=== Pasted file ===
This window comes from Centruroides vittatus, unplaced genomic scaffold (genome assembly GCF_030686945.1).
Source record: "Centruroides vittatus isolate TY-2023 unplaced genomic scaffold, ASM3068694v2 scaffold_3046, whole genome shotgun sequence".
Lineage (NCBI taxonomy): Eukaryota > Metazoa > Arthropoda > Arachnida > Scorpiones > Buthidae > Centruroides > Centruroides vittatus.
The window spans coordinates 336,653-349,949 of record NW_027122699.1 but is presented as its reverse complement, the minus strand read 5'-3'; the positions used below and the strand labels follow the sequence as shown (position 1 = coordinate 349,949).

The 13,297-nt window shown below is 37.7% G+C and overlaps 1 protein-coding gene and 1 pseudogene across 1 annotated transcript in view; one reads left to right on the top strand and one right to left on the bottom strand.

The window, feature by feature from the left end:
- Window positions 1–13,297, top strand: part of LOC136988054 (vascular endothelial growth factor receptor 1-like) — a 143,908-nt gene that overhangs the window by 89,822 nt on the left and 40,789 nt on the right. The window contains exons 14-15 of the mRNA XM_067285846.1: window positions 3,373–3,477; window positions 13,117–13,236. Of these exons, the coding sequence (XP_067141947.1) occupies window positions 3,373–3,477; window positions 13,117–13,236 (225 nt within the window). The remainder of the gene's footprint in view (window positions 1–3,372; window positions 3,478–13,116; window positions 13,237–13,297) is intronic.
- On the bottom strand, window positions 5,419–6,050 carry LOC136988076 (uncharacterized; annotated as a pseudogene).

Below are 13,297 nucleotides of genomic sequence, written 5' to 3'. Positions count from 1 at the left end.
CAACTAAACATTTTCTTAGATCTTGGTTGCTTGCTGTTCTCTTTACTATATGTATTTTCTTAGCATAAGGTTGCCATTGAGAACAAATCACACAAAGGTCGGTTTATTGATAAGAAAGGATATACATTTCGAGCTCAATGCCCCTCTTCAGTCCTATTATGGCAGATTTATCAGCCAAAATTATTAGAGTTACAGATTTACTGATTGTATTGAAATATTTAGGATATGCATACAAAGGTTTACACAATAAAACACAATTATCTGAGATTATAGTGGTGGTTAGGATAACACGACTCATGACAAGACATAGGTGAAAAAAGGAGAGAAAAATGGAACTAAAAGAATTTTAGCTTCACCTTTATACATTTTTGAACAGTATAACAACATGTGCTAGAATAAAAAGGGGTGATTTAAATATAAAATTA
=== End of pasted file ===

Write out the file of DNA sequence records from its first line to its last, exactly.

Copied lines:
This window comes from Centruroides vittatus, unplaced genomic scaffold (genome assembly GCF_030686945.1).
Source record: "Centruroides vittatus isolate TY-2023 unplaced genomic scaffold, ASM3068694v2 scaffold_3046, whole genome shotgun sequence".
Lineage (NCBI taxonomy): Eukaryota > Metazoa > Arthropoda > Arachnida > Scorpiones > Buthidae > Centruroides > Centruroides vittatus.
The window spans coordinates 336,653-349,949 of record NW_027122699.1 but is presented as its reverse complement, the minus strand read 5'-3'; the positions used below and the strand labels follow the sequence as shown (position 1 = coordinate 349,949).

The 13,297-nt window shown below is 37.7% G+C and overlaps 1 protein-coding gene and 1 pseudogene across 1 annotated transcript in view; one reads left to right on the top strand and one right to left on the bottom strand.

The window, feature by feature from the left end:
- Window positions 1–13,297, top strand: part of LOC136988054 (vascular endothelial growth factor receptor 1-like) — a 143,908-nt gene that overhangs the window by 89,822 nt on the left and 40,789 nt on the right. The window contains exons 14-15 of the mRNA XM_067285846.1: window positions 3,373–3,477; window positions 13,117–13,236. Of these exons, the coding sequence (XP_067141947.1) occupies window positions 3,373–3,477; window positions 13,117–13,236 (225 nt within the window). The remainder of the gene's footprint in view (window positions 1–3,372; window positions 3,478–13,116; window positions 13,237–13,297) is intronic.
- On the bottom strand, window positions 5,419–6,050 carry LOC136988076 (uncharacterized; annotated as a pseudogene).

Below are 13,297 nucleotides of genomic sequence, written 5' to 3'. Positions count from 1 at the left end.
CAACTAAACATTTTCTTAGATCTTGGTTGCTTGCTGTTCTCTTTACTATATGTATTTTCTTAGCATAAGGTTGCCATTGAGAACAAATCACACAAAGGTCGGTTTATTGATAAGAAAGGATATACATTTCGAGCTCAATGCCCCTCTTCAGTCCTATTATGGCAGATTTATCAGCCAAAATTATTAGAGTTACAGATTTACTGATTGTATTGAAATATTTAGGATATGCATACAAAGGTTTACACAATAAAACACAATTATCTGAGATTATAGTGGTGGTTAGGATAACACGACTCATGACAAGACATAGGTGAAAAAAGGAGAGAAAAATGGAACTAAAAGAATTTTAGCTTCACCTTTATACATTTTTGAACAGTATAACAACATGTGCTAGAATAAAAAGGGGTGATTTAAATATAAAATTA